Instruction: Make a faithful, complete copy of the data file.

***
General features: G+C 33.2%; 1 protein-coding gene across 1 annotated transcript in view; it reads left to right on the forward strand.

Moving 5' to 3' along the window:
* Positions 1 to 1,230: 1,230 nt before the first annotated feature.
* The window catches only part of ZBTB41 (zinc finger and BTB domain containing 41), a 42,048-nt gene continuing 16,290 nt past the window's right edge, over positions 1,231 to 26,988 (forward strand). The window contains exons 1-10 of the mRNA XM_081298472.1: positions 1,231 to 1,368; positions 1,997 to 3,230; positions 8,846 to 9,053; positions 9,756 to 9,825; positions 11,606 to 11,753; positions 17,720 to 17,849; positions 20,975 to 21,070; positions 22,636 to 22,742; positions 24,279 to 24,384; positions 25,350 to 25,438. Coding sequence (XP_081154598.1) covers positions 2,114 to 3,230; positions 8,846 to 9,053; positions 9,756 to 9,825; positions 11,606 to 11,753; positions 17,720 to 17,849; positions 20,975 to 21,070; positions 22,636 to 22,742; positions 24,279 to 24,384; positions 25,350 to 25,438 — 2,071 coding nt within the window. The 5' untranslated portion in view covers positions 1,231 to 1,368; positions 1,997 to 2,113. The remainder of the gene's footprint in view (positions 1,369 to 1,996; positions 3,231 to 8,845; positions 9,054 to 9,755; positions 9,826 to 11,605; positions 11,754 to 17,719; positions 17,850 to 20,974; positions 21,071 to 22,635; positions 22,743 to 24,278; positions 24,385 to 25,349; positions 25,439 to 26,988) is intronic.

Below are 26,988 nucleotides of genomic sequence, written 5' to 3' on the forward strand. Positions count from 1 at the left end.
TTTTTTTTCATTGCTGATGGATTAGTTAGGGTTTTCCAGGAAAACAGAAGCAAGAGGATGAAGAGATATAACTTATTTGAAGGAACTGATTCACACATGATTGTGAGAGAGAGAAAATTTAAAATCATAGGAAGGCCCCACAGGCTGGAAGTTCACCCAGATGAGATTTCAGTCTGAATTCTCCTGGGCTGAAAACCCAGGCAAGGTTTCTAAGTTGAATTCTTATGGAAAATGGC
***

General features: G+C 33.2%; 1 protein-coding gene across 1 annotated transcript in view; it reads left to right on the forward strand.

Moving 5' to 3' along the window:
* Positions 1 to 1,230: 1,230 nt before the first annotated feature.
* The window catches only part of ZBTB41 (zinc finger and BTB domain containing 41), a 42,048-nt gene continuing 16,290 nt past the window's right edge, over positions 1,231 to 26,988 (forward strand). The window contains exons 1-10 of the mRNA XM_081298472.1: positions 1,231 to 1,368; positions 1,997 to 3,230; positions 8,846 to 9,053; positions 9,756 to 9,825; positions 11,606 to 11,753; positions 17,720 to 17,849; positions 20,975 to 21,070; positions 22,636 to 22,742; positions 24,279 to 24,384; positions 25,350 to 25,438. Coding sequence (XP_081154598.1) covers positions 2,114 to 3,230; positions 8,846 to 9,053; positions 9,756 to 9,825; positions 11,606 to 11,753; positions 17,720 to 17,849; positions 20,975 to 21,070; positions 22,636 to 22,742; positions 24,279 to 24,384; positions 25,350 to 25,438 — 2,071 coding nt within the window. The 5' untranslated portion in view covers positions 1,231 to 1,368; positions 1,997 to 2,113. The remainder of the gene's footprint in view (positions 1,369 to 1,996; positions 3,231 to 8,845; positions 9,054 to 9,755; positions 9,826 to 11,605; positions 11,754 to 17,719; positions 17,850 to 20,974; positions 21,071 to 22,635; positions 22,743 to 24,278; positions 24,385 to 25,349; positions 25,439 to 26,988) is intronic.

Below are 26,988 nucleotides of genomic sequence, written 5' to 3' on the forward strand. Positions count from 1 at the left end.
TTTTTTTTCATTGCTGATGGATTAGTTAGGGTTTTCCAGGAAAACAGAAGCAAGAGGATGAAGAGATATAACTTATTTGAAGGAACTGATTCACACATGATTGTGAGAGAGAGAAAATTTAAAATCATAGGAAGGCCCCACAGGCTGGAAGTTCACCCAGATGAGATTTCAGTCTGAATTCTCCTGGGCTGAAAACCCAGGCAAGGTTTCTAAGTTGAATTCTTATGGAAAATGGC